Fighting Climate Change Isn’t Just an Environmental Issue — it’s a Social Justice Issue Too
By Emily Dao
We constantly hear the narrative that climate change impacts us all. And while that's true, the issue is disproportionately impacting people of color, especially Black, Latino, and Native Americans. And when it comes to environmental justice, we just aren't talking about social equity enough.
A decade ago, Grist reporter Alan Durning wrote on the topic of climate change and race, "It's 2010. Some things have changed; others have not. Racial discrimination has diminished but persists, often in hidden and even subconscious ways."
Even now, seemingly hidden barriers continue to burden marginalized communities with the effects of climate change.
So, even well-intentioned plans to adopt new eco-friendly practices could severely hurt vulnerable groups. The plea for environmental justice deals with ensuring basic human rights. This includes access to clean water, clean air, power, and shelter.
Flint Serves as One of the Most Popular Instances of Denied Environmental Justice.
Perhaps your first time being exposed to environmental racism was when you learned about Flint, Michigan. In fact, University of Michigan researcher Paul Mohai called it "the most egregious example of environmental injustice in recent U.S. history."
When residents complained about contaminated water supply, state officials quickly and publicly dismissed citizens' claims. Residents almost immediately noticed a change in their water supply back in April 2014. Flint is a city of nearly 100,000 people. But, the state waited over a year to address the issue, finally doing so in October 2015…a full eighteen months.
Let's look at some numbers. Black Americans made up only 14% of Michigan. However, the most heavily polluted zip code in Michigan is 84% Black. For Flint and their Republican-controlled state government, NYT report John Eligon said it meant the city had "little political power."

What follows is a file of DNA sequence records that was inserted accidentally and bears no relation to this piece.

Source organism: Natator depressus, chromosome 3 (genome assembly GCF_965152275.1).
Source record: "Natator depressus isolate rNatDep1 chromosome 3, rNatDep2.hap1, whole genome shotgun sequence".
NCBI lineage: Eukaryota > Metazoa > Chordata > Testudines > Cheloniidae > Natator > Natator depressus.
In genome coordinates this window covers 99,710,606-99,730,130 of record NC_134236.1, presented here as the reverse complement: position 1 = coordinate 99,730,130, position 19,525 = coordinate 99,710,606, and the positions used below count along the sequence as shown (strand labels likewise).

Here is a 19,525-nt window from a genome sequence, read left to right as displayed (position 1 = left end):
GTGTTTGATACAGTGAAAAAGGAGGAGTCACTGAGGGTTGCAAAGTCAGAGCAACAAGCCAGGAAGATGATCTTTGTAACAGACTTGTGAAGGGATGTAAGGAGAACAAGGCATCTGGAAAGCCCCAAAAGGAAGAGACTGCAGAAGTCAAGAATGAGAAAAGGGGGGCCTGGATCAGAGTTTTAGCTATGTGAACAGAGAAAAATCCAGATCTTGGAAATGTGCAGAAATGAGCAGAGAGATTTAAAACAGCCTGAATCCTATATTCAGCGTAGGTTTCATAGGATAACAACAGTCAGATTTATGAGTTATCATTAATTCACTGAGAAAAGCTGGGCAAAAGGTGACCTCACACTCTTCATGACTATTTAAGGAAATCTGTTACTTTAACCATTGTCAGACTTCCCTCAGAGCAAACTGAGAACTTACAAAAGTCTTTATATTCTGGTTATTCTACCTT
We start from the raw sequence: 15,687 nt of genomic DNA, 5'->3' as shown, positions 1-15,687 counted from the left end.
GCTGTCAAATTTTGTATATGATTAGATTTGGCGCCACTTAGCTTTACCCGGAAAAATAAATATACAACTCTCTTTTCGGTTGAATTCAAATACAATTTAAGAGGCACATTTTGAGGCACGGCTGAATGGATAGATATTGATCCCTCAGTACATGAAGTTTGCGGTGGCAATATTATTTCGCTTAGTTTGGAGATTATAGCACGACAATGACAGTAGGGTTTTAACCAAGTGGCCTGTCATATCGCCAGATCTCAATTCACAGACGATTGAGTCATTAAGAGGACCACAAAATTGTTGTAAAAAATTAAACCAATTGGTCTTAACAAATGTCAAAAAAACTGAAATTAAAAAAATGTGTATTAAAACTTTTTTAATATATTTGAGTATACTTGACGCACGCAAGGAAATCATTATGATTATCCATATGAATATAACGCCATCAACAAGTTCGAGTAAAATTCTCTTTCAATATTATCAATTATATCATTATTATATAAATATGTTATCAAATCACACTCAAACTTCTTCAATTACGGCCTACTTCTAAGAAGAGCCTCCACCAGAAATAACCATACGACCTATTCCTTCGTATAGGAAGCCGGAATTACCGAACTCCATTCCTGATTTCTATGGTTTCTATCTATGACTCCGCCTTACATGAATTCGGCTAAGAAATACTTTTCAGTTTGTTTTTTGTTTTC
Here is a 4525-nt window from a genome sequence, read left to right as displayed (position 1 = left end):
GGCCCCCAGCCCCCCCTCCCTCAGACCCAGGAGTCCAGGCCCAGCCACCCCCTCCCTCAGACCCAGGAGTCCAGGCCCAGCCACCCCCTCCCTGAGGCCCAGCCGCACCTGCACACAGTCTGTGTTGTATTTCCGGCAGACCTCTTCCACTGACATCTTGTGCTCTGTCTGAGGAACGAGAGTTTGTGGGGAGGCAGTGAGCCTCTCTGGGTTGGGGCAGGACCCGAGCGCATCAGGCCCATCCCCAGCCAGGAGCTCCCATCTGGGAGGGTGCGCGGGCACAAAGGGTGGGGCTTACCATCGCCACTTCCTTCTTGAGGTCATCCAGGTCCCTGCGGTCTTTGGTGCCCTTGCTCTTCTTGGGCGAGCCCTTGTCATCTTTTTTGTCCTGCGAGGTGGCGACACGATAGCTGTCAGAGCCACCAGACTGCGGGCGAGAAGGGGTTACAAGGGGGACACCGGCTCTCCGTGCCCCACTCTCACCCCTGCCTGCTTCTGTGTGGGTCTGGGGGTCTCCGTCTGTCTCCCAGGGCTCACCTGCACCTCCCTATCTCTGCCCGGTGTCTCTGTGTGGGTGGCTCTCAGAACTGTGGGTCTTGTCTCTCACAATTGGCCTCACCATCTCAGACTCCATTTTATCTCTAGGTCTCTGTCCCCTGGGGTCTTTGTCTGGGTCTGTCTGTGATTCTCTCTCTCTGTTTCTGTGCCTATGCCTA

A state report by the Michigan Civil Rights Commission verified that racism was a contributing factor in the water crisis. Government inaction led to a major Legionnaire's outbreak from the poisoned water. This disease is a severe form of bacterial pneumonia. Michigan reported at least 90 citizens were sickened and 12 died. However, a PBS FRONTLINE investigation found that 115 people actually died in Flint.
In January, over 30,000 Flint residents have filed lawsuits against city and state regulators for reparations. But, NPR says it's "unclear" if anyone will ever face trial for this injustice.
"The people in Flint, in terms of justice, holding people accountable and compensation…we are batting zero," Flint resident Claire McClinton told NPR.
So, it's no surprise that people often refer to Flint when it comes to environmental racism.
Lacking Social Equity: Underserved Communities Experience More Exposure to Dangerous Air.
Overwhelmingly, Latino and Black Americans live closer to toxic waste facilities, coal plants, or other areas not compliant with federal air pollution regulations. These instances, in turn, are associated with significant respiratory problems among these marginalized groups.